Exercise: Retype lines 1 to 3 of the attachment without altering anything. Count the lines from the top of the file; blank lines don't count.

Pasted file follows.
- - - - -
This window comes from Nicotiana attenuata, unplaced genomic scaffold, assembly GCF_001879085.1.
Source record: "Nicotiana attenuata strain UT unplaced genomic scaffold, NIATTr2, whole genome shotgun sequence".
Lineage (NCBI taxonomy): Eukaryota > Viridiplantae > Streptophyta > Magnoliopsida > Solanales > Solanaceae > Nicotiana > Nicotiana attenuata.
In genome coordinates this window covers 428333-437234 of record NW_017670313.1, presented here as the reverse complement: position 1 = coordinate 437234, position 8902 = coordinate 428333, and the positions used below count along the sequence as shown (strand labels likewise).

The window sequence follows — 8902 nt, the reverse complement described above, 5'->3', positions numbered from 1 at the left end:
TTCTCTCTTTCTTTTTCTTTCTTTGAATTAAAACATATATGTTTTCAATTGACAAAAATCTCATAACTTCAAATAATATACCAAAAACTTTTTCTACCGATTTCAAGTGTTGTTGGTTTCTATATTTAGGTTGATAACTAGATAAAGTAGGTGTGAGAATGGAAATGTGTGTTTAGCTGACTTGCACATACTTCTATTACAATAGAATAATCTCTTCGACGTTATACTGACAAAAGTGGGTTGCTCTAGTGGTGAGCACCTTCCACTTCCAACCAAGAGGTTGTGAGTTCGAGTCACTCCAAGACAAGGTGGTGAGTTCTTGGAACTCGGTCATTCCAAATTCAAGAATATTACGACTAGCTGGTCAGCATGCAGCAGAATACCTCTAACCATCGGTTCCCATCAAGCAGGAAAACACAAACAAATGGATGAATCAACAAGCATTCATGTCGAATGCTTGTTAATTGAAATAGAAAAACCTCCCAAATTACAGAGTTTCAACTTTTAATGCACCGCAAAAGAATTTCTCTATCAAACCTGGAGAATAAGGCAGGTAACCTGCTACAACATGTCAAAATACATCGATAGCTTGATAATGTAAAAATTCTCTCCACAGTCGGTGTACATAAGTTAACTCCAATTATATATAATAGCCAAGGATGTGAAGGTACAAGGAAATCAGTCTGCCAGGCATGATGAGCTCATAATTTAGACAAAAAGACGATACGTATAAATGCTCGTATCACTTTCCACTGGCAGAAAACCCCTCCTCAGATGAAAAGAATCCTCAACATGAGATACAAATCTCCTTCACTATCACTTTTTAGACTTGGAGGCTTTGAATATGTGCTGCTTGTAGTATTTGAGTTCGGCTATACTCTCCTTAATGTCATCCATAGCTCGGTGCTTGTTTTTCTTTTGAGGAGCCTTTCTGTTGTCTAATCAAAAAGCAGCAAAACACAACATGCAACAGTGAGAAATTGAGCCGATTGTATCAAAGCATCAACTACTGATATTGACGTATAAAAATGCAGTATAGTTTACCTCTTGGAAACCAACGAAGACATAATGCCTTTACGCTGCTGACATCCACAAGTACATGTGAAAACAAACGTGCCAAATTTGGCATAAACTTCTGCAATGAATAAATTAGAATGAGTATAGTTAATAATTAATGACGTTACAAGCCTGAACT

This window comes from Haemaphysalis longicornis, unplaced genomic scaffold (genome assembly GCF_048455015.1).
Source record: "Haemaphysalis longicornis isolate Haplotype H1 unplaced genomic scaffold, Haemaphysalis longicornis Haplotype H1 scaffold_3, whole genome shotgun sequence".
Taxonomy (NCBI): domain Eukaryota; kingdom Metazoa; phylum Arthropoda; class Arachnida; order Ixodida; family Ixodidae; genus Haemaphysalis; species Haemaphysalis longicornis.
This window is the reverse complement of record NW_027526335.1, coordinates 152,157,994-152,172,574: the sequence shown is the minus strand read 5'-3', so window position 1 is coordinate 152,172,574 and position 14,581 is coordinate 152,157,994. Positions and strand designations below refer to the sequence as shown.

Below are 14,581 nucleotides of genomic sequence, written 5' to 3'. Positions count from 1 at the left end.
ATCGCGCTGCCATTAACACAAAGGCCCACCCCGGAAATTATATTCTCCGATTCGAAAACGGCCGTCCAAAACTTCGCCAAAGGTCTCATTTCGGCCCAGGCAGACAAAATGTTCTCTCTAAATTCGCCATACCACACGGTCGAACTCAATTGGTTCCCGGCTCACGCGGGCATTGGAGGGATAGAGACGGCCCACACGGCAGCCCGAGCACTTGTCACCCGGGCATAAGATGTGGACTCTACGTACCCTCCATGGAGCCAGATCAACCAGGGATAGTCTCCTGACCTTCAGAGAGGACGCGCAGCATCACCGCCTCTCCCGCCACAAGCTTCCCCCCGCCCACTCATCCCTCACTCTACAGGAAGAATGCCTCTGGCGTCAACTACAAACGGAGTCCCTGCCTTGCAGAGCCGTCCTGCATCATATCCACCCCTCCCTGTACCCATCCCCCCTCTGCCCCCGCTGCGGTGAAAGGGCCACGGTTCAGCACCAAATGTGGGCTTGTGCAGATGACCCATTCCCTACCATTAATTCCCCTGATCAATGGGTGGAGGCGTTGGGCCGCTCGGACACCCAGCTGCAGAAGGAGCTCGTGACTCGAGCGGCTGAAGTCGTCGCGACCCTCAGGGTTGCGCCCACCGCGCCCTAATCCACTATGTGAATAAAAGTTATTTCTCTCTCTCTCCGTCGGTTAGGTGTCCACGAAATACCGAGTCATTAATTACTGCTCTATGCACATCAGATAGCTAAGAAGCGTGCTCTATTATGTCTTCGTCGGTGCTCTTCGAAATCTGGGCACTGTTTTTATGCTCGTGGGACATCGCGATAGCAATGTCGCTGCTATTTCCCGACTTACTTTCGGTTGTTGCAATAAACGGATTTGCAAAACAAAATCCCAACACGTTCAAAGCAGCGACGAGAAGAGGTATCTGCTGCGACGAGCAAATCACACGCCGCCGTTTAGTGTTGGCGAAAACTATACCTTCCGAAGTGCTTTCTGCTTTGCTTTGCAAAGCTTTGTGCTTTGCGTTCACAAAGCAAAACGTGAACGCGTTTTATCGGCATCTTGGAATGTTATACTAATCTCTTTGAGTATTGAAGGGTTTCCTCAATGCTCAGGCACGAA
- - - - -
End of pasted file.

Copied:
This window comes from Nicotiana attenuata, unplaced genomic scaffold, assembly GCF_001879085.1.
Source record: "Nicotiana attenuata strain UT unplaced genomic scaffold, NIATTr2, whole genome shotgun sequence".
Lineage (NCBI taxonomy): Eukaryota > Viridiplantae > Streptophyta > Magnoliopsida > Solanales > Solanaceae > Nicotiana > Nicotiana attenuata.